–Handedness: For pitchers it is more beneficial to be right-handed as a southpaw can face a super stacked line-up of all righty hitters who have incredible splits vs. Lefties. For hitters, I give a slight advantage to lefties (or switch hitters) as the league is normally loaded with right handed starters (for the above reason) who historically are tougher versus righties.
–Age: younger is preferred, but as we discussed players entering or in their primes are welcome additions to many rosters as you just want immediate productivity. With no salary cap or salary structure in most leagues, there is no worry about arbitration, free agency or ‘super two statuses’. Again, this doesn’t mean I am going to take Tim Hudson over Felix Hernandez regardless of how good a season Huddy is currently having, age has to be factored in.
–Other general nuances: over the years I have noticed ground ball pitchers with solid HR rates (i.e., low) tend to ‘sim’ better than the norm, and low-ish average/high on-base hitters tend to fare better than a high average/medium OBP hitter. Kevin Youkilis will likely sim better than say Delmon Young as the low BB hitter is at the mercy of his BABIP, just like real life. Some teams/owners might value a certain player or position more than another, just another factor that a list cannot totally encapsulate, plus this is for fun and entertainment also!
An everyday player is preferred over a pitcher, and a starting pitcher is preferred to a reliever (duh) so only one relief pitcher made the cut, and his future potentially lies in the starting rotation. Pitchers are extremely volatile and injury prone and only eleven total pitchers made the Top 50 and one has recently been scheduled for TJ surgery and has effectively wiped out his entire 2011 season, lending even more credence to the above stated rule of thumb regarding the value of everyday position players.
There are of course many other factors that may come into play in a given season and some leagues might have different settings, rules that could affect a player’s overall value (like a strict salary system) but without further ado, here is the 2011 Simulation Baseball’s 50 Most Valuable Assets, starting with the also-rans, players who were just left off the list.
There were a ton of great players who didn’t make the final cut and I could name 100s of players I like, here is a highlight of a few of the more interesting names left off:
SP Stephen Strasburg – though the phrase “Tommy John” doesn’t cause a massive coronary as it used to, the fact remains Strasburg will be going under the knife and will miss all of 2011 and who knows if he will be the same pitcher he was prior to this injury. His injury has to be one of the biggest disappointments of the season in 2010, and I actually had my rankings finalized prior to his injury and he was close to cracking the top ten – what a shame. Here’s hoping for a speedy and solid recovery.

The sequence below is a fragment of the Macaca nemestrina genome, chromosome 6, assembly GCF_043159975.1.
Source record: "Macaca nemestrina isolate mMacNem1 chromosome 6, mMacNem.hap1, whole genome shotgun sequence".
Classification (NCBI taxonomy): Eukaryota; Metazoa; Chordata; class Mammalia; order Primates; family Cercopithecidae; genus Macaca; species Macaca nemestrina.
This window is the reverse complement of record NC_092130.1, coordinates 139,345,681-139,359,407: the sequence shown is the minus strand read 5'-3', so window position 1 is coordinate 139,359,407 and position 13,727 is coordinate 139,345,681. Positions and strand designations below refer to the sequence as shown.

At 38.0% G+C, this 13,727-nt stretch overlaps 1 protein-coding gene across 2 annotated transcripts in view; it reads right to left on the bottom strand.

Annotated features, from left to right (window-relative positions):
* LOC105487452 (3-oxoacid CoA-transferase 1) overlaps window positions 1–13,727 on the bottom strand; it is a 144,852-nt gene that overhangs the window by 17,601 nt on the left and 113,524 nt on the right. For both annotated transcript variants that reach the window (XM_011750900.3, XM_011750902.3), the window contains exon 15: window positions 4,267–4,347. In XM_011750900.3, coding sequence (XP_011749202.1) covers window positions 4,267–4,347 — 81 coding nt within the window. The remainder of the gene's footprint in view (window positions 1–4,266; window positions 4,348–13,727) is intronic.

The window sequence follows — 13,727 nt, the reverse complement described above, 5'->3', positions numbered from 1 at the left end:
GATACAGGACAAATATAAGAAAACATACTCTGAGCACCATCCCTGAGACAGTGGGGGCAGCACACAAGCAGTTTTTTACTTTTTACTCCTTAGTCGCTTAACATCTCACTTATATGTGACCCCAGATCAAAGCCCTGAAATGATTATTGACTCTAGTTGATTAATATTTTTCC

SP Clay Buchholz – I still do not fully trust that Clay has ‘arrived’ despite a gaudy ERA (2.21) as his K rate has dropped again (has dropped every season in the bigs) to a pedestrian 6.2 K/9, his BABIP is unsustainable (.260) and his xFIP sits at a rather ordinary 4.19. Still, nice to see he has finally put it all together for the BoSox in 2010.
SP CC Sabathia – close, but his falling K rate and being a southpaw was the deciding factor, plus better options to choose from.
SS Jose Reyes – Another guy who must prove he can stay healthy and regain that patience he was starting to show at the plate, his declining defense and BB rate are worrisome however he is still young-ish and the position of shortstop is in sad shape.
RF Jay Bruce – Too many solid OFers to choose from, Bruce must continue to improve, but the power potential seems to be scratching the surface, hard to ignore minor league numbers and overall talent level.
1B Prince Fielder– tons of talent, but he plays an even easier position to fill (1B).
C Victor Martinez – yeah, catcher is that weak – and he is barely a catcher anymore.
3B Alex Rodriguez – what would a list be without A’Rod, however, given the better options ahead of him at 3B, his declining power production, his age and wonky hip A’Rod finds himself on the outside looking in.